Table 2 Differences encountered between patient populations with congenital heart disease (CHD) from India and those from developed nations

Cost-effective practices

Because of severe cost constraints typically encountered in most Indian institutions, a number of cost-effective practices have evolved in India.4653 These relate to management strategies for individual conditions, institutional policies for catheter interventions and for cardiac surgery, as well as development of specific operations and catheter-based procedures46 (tables 3 and 4). Some of the less expensive management strategies practised for patients with CHD may not be perceived as ideal and their long-term outcomes are likely to be less acceptable than those that conform to the standards of care in developed nations. A good example relates to patients requiring the use of conduits for congenital heart surgery. Conduits are very expensive in all but one or two programmes in India that have a homograft bank. More importantly, conduits need regular replacement and the prospect of repeated open-heart operations is completely unrealistic for a number of patients and their families. As a result, many Indian programmes attempt to postpone the implantation of conduits through palliative procedures such as aorto-pulmonary shunt and the Glen shunt.

Table 3 Cost-effective strategies for paediatric catheter-based interventions
Table 4 Cost-effective strategies for paediatric cardiac surgery

Indigenous technology

Cardiology and cardiac surgery have been largely dependent on and driven by imported technology. Because of the paucity of institutions that focus on medical technology development, there have been very few Indian innovations in cardiology and cardiac surgery. The success of the TTK Chitra heart valve underscores the feasibility and scope of innovative technological solutions developed in India.54 55 This valve is a tilting disc artificial heart valve prosthesis designed and developed by Sree Chitra Tirunal Institute for Medical Sciences and Technology, (SCTIMST), an autonomous institute under the Department of Science and Technology, Government of India. TTK Chitra heart valves are being used in over 175 major cardiac programmes in the country. More than 15 000 valves have been implanted since its first implant on 6 December 1990 ( Additional innovations in cardiovascular technology that have found applications include the bubble oxygenator and cardiotomy reservoir (SCTIMST) and the permanent pacemaker (Shree Pacetronics; and indigenously processed porcine xenograft conduits (,


A number of problems relating to inadequate healthcare delivery for children with congenital heart disease are the result of poor awareness among care givers (table 5). This is particularly true for many paediatricians in India. Most postgraduate training programmes in India are in regions with no paediatric heart programmes. As a result the average postgraduate trainee in general paediatrics receives little exposure in paediatric cardiology.10 This translates into a situation where most children with heart disease escape early detection. There is, therefore, an urgent need to educate practising paediatricians through current medical education programmes. Professional bodies such as the Indian Academy of Paediatrics can help facilitate this process. The newly formulated Paediatric Cardiac Society of India (PCSI) has defined education of paediatricians as one of its most important goals. The PCSI is working earnestly in educating paediatricians, postgraduate students in paediatrics through regular continuing medical education programmes, newsletters and annual conferences. There is also a need to include structured training in paediatric cardiology in the curriculum of postgraduate training in Indian institutions. Wherever possible, rotations should be organised in institutions with paediatric heart programmes. It is also perhaps necessary to educate caregivers in closely related specialties. Adult cardiologists often have to care for children with heart disease in many Indian hospitals. Although some of them are familiar with common congenital heart defects, they typically do not have any exposure to a structured paediatric cardiac programme and are unable to handle small infants and newborns. Obstetricians-gynaecologists and radiologists have to be familiarised with basic ultrasound screening for fetal heart defects.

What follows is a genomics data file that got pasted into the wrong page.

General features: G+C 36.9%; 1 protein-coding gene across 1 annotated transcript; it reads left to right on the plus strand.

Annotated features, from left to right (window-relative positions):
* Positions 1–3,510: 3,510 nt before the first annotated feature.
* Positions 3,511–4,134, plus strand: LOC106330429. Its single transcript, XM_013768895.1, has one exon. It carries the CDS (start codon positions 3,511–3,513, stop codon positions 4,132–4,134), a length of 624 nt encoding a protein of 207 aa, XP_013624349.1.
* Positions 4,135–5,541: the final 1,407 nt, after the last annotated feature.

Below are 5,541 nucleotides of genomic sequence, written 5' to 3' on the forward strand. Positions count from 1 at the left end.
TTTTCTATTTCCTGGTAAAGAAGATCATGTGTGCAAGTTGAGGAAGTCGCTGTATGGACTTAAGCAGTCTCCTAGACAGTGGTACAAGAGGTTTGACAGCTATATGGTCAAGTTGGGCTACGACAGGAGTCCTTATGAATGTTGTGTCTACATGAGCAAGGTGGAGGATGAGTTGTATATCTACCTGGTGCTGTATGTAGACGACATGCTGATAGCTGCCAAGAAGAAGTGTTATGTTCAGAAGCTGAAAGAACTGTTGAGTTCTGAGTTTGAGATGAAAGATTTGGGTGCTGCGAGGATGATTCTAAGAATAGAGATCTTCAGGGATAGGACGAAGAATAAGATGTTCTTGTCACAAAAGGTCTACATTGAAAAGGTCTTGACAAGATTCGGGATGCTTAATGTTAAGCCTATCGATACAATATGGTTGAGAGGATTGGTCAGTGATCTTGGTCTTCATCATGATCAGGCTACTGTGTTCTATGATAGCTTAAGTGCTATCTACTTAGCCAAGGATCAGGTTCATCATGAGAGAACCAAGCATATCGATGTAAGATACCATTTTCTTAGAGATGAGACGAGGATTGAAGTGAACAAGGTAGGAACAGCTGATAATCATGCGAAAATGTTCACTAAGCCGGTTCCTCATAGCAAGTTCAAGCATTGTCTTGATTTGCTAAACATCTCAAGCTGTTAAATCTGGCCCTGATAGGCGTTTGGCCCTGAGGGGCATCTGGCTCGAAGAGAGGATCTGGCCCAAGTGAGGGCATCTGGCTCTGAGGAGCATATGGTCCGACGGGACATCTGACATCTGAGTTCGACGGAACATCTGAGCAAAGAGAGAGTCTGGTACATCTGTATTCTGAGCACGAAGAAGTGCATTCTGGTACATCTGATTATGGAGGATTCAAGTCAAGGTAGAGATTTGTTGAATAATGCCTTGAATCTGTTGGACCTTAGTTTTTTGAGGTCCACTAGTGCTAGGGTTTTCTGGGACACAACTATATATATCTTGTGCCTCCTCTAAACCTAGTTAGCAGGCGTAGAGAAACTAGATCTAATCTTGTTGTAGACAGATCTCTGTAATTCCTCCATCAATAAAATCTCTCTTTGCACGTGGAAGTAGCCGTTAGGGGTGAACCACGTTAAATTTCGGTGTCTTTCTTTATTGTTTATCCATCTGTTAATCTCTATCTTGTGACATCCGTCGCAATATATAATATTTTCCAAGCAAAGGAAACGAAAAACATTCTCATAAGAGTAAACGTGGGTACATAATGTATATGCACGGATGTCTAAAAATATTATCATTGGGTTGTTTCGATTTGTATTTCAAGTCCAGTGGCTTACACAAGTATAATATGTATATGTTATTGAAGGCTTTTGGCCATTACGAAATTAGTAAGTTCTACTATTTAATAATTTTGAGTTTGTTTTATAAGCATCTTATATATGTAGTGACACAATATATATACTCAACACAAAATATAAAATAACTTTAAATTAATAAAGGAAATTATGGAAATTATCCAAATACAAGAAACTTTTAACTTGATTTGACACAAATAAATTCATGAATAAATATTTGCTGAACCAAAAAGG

Table 5 Shortcomings in paediatric heart care in India


Notwithstanding the accomplishments in recent years it is perhaps fair to state that paediatric heart care in India is still rudimentary. Given the significant burden of readily treatable conditions, such as diarrhoea and respiratory conditions, congenital heart disease is not yet a paediatric health priority from a national perspective. There is a need for evolving a mechanism to determine disease burden for major categories of paediatric heart diseases in India. There is an urgent need to develop quality institutions for delivering care, training professionals, driving research and developing specific strategies that would be realistic in the Indian context. There is also a need to intensify efforts to educate general paediatricians and other health professionals who encounter children with heart disease. With improving human development and economic progress the demand for quality paediatric heart care is likely to grow exponentially in India. However, the challenge of delivering quality care at a cost that is affordable to the majority of affected families is likely to remain for a very long time.


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  • Competing interests: None.